When a campus proposes establishing a new mandatory fee or adjusting an existing one, the fee policy requires the campus president to engage in "appropriate and meaningful consultation" with the student body. To ensure appropriate and meaningful consultation, the fee policy requires the creation of a campus fee advisory committee (CFAC) at each campus. The fee policy requires that students compose a majority of the CFAC's voting members and that the campus student body association appoint the student representatives to the committee; the campus president appoints the remaining members, who may be faculty, staff, and administrative representatives. Before adjusting a mandatory fee or requesting that the chancellor approve a new mandatory fee, a campus president must pursue one of two types of student consultation: a student vote or a process the policy calls alternative consultation. The president must consult with the CFAC before taking either approach, but ultimately decides how to proceed. The processes for a student vote and alternative consultation have certain distinct requirements, but as Figure 1 shows, both require the campus president to work with the CFAC to ensure that students receive information regarding a fee proposal.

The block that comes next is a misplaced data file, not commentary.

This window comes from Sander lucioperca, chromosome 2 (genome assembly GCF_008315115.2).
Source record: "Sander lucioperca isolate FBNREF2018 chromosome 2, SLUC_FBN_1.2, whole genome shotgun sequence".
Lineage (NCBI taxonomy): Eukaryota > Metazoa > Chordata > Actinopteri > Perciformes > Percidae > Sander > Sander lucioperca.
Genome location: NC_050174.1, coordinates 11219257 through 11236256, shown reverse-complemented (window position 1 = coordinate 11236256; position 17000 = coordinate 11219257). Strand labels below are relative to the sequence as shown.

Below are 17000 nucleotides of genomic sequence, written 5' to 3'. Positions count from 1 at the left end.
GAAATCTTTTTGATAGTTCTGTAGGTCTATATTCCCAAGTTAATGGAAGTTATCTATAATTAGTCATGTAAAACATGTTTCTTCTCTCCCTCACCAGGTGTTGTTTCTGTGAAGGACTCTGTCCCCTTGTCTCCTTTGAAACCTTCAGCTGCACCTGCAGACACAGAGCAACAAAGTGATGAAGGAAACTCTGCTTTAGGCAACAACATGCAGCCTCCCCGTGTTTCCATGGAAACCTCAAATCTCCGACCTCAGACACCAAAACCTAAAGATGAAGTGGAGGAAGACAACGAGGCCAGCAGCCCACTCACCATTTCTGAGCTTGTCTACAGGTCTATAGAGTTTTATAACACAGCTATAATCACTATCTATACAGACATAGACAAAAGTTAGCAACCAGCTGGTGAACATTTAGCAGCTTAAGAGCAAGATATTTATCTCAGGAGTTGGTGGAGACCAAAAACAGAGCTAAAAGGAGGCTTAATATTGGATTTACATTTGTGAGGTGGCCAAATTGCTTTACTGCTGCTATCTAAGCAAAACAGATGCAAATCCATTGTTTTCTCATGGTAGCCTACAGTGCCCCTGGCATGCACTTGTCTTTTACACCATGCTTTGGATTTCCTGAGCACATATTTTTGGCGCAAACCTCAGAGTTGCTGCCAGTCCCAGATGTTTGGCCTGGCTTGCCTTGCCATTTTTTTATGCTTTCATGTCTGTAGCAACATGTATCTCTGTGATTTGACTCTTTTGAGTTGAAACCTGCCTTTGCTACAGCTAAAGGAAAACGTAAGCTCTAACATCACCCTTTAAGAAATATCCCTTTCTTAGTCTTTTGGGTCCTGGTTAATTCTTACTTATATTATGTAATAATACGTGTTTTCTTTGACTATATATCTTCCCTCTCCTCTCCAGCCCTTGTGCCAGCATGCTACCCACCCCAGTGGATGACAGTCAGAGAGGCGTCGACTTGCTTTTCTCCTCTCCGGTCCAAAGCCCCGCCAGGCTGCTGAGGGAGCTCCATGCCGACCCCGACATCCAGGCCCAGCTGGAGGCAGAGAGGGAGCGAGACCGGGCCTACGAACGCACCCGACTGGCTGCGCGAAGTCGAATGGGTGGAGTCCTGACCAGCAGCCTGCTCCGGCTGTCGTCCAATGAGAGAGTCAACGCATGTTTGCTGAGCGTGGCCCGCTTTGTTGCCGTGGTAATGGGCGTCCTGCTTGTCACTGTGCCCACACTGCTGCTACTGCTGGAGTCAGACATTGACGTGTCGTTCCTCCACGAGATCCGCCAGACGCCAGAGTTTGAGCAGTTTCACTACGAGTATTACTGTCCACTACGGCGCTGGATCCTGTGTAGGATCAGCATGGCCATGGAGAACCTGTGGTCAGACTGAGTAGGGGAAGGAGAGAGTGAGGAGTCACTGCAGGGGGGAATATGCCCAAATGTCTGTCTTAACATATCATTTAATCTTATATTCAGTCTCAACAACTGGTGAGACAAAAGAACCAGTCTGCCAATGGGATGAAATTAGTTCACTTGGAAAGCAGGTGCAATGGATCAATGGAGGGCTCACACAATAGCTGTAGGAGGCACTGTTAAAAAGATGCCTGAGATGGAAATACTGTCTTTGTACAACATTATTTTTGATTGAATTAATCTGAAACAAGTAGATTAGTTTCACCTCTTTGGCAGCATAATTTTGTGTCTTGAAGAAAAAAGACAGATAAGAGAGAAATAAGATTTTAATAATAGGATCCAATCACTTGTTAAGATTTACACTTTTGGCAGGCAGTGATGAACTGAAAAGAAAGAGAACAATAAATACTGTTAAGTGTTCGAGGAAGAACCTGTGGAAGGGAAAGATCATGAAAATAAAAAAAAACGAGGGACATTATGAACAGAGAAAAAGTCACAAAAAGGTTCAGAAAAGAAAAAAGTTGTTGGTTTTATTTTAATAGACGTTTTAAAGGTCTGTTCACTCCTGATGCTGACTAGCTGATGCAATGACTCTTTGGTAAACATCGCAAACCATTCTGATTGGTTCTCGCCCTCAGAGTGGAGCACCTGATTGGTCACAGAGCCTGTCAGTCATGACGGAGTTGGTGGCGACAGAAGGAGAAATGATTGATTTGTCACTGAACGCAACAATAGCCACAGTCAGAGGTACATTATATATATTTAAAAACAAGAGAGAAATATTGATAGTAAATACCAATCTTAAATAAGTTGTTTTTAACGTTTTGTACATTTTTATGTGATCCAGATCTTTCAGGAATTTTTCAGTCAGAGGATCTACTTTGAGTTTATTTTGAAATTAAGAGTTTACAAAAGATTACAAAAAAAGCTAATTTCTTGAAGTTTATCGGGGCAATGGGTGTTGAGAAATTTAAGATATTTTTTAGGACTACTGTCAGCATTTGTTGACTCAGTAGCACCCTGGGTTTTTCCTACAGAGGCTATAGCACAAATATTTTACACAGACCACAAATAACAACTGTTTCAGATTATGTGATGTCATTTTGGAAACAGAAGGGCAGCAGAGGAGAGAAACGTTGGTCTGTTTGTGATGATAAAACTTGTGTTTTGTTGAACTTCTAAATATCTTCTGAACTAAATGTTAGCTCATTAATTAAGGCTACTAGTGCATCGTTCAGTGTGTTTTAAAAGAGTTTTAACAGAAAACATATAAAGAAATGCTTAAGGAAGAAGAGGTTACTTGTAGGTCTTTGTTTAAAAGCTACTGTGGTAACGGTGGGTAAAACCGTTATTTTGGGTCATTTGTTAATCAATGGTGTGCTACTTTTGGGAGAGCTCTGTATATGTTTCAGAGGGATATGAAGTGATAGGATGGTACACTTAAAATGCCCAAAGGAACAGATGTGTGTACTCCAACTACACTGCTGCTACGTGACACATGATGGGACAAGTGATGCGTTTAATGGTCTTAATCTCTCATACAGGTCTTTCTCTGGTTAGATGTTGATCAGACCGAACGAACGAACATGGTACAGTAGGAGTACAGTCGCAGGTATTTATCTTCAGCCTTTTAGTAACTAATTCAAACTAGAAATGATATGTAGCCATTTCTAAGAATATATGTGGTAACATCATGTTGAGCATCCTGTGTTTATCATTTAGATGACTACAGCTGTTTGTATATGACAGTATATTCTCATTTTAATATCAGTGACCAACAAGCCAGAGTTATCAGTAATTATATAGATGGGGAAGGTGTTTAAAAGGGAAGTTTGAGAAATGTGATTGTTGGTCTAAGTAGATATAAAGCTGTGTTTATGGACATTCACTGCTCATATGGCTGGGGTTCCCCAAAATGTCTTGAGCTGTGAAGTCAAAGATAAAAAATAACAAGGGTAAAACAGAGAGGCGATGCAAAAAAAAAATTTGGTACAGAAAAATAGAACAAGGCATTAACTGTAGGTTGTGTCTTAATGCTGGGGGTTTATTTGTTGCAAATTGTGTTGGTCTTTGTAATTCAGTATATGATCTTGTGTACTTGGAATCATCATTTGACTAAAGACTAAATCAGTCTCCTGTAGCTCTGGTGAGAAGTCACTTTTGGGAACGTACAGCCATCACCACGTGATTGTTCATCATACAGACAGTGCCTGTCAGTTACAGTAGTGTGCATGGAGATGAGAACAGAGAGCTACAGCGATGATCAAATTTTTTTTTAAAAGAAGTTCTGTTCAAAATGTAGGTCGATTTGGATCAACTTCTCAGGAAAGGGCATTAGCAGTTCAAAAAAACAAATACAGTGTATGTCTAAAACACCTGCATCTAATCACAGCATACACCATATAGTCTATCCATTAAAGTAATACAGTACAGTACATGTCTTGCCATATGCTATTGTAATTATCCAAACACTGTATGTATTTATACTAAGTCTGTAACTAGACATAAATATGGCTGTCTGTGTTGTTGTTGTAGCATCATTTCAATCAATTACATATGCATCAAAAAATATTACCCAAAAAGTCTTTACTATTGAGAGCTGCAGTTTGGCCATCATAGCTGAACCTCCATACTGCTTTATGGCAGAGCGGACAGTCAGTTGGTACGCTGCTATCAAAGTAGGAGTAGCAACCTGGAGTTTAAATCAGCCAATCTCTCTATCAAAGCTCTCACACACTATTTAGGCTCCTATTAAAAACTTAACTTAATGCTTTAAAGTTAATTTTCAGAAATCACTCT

The fee policy establishes clear requirements for holding a student vote. If the campus president chooses to hold a student vote, the fee policy requires the president to consult with the student body association and the faculty senate to develop guidelines to ensure that the process is open, fair, and objective. At least 30 days before the date of the student vote, the CFAC must issue a voter pamphlet to the student body that provides an objective analysis of the proposed new fee implementation or fee change. In most circumstances, the vote is advisory—the president may choose to override the outcome. However, state law and the fee policy create a few exceptions in which student votes are required and binding. Specifically, students must approve by vote the establishment of or increase to a student success fee or, in general, a student association fee, and students must also approve the establishment of a student union fee.

Figure 1
The Fee Policy Requires Campuses to Use One of Two Types of Student Consultation Processes Before Implementing or Adjusting Mandatory Fees